In Queensland and northern NSW, wheat appears to be the commodity growers most want to sell for cash straight off the header as the trade accumulates tonnage for export from next month onward.
“Chickpeas are attractive for growers to sell, but if prices weaken much more, that will probably change.”
Australian Choice Exports managing director James Hunt said Friday saw the peak in the new-crop market to date, and this coincided with more chickpeas hitting the market as harvest had gathered pace in central and southern Queensland.
“There are a lot more sellers this week, and the price has dropped.”
This is against flat demand from Bangladesh and Pakistan.
Uncertainty about prompt availability of food-grade 20-foot containers has limited the trade’s appetite for boxed business, buying for which has generated the price spikes of recent weeks.
“We’ve been boxing chickpeas since the end of September because there’s not enough crop to go out in bulk early.”
“That market’s gone quiet.”
In the past week, some cropping districts in Queensland have had up to 60 millimetres of storm rain, while others have had not a drop.
Good drying weather has followed the rain, and most Queensland growers are back into their harvest programs after a delay of one or two days at most, and no adverse effect on quality.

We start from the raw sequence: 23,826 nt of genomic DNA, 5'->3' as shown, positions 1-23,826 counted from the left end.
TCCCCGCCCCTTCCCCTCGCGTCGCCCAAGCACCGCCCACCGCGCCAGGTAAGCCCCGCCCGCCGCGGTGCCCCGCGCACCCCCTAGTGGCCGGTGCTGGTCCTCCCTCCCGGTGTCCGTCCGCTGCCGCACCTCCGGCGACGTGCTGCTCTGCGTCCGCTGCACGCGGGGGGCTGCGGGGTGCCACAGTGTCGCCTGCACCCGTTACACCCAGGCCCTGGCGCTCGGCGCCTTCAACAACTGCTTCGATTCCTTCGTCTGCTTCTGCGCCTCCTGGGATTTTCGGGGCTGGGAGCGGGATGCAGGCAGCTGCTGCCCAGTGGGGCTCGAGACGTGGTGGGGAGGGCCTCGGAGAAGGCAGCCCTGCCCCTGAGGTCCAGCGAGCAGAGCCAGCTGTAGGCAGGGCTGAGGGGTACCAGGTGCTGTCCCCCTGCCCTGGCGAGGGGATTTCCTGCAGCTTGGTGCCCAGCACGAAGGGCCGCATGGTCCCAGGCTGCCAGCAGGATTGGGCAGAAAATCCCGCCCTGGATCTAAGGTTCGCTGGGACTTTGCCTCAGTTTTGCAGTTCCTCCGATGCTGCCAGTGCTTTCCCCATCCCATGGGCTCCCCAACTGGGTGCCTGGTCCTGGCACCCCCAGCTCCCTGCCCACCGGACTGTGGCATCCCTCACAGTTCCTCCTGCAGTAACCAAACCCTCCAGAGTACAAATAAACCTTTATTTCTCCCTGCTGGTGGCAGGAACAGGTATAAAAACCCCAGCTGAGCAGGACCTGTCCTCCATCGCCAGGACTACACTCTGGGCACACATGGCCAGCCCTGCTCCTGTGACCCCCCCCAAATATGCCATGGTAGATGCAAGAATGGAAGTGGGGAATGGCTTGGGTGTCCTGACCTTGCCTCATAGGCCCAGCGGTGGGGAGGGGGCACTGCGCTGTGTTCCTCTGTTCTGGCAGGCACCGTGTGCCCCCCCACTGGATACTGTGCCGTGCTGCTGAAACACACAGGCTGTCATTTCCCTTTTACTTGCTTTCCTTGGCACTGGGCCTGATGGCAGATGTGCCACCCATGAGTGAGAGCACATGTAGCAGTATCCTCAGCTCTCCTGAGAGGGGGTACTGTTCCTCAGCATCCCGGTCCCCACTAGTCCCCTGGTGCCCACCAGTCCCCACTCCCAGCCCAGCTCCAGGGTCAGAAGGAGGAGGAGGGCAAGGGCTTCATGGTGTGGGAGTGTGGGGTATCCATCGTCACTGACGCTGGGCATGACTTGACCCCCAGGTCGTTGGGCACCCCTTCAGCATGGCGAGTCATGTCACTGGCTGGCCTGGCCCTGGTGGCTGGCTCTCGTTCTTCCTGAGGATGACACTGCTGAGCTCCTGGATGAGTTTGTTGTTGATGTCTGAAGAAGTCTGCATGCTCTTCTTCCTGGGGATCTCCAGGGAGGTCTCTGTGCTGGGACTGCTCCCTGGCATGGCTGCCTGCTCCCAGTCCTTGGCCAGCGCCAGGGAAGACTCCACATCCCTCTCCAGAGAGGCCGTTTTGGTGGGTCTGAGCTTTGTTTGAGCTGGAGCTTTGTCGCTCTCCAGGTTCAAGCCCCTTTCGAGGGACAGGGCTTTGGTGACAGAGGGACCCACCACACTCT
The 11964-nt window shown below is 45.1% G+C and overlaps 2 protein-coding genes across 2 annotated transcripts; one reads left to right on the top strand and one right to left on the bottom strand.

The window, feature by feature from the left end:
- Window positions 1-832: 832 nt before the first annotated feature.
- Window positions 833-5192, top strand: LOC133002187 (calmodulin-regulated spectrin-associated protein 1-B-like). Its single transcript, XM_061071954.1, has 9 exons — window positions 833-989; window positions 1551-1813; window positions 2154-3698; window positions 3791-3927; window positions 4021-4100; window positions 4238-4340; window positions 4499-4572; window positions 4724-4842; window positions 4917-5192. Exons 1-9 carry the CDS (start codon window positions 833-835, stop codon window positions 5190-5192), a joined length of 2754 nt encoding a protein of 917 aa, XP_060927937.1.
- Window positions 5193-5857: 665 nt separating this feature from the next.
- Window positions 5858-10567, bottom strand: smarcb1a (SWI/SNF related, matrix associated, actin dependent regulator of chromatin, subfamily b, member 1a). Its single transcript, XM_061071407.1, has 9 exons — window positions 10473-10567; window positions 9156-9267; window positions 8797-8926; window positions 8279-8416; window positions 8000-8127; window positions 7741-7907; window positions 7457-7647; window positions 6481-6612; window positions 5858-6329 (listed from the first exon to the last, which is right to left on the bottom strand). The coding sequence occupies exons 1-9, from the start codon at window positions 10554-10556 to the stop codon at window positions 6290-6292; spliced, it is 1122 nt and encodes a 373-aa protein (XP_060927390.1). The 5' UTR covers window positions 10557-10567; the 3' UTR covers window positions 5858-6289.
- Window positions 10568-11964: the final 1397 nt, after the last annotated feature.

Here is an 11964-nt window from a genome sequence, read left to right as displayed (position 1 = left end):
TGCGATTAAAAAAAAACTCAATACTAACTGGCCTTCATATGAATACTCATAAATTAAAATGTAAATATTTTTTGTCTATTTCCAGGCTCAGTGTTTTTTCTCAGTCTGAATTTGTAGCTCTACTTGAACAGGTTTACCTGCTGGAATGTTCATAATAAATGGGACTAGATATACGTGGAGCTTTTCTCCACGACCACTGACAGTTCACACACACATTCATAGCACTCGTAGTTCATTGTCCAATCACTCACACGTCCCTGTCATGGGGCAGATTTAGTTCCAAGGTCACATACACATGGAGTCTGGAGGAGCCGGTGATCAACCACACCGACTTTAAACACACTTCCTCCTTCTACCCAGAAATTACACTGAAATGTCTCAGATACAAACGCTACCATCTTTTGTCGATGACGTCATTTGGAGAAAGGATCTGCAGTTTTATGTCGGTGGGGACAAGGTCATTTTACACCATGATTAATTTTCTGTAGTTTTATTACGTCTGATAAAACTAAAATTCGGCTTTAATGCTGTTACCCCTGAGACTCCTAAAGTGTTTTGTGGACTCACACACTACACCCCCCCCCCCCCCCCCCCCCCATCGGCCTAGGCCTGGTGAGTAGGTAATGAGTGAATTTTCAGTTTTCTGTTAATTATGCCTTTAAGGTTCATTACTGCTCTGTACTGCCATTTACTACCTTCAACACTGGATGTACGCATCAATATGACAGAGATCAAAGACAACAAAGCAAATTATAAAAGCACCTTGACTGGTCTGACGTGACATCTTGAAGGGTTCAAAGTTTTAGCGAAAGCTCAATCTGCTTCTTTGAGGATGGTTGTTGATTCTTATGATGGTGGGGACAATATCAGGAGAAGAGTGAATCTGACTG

While a few early crops have been harvested in Queensland and north-west NSW, the vast majority of Australia faba beans are grown in Australia’s south-east, and they are piling on yield thanks to recent rain in the closing weeks of their growing season.
Teague Australia director Tim Teague said this was putting some supply-side pressure on prices already.
“It’s the realisation that we’ll have a big crop, and the lack of demand from Egypt.”
Grain Central understands that only two bulk faba bean cargoes were shipped from south-eastern Australia last year.
With concerns about limited availability of suitable containers at front of mind for some exporters, and surcharges in place from some shipping companies, Mr Teague said bulk was looking increasingly attractive.
“The expectation is we’ll see more bulk more bulk this year for lentils and fabas.
“It’s not just the cheaper cost but also the convenience.”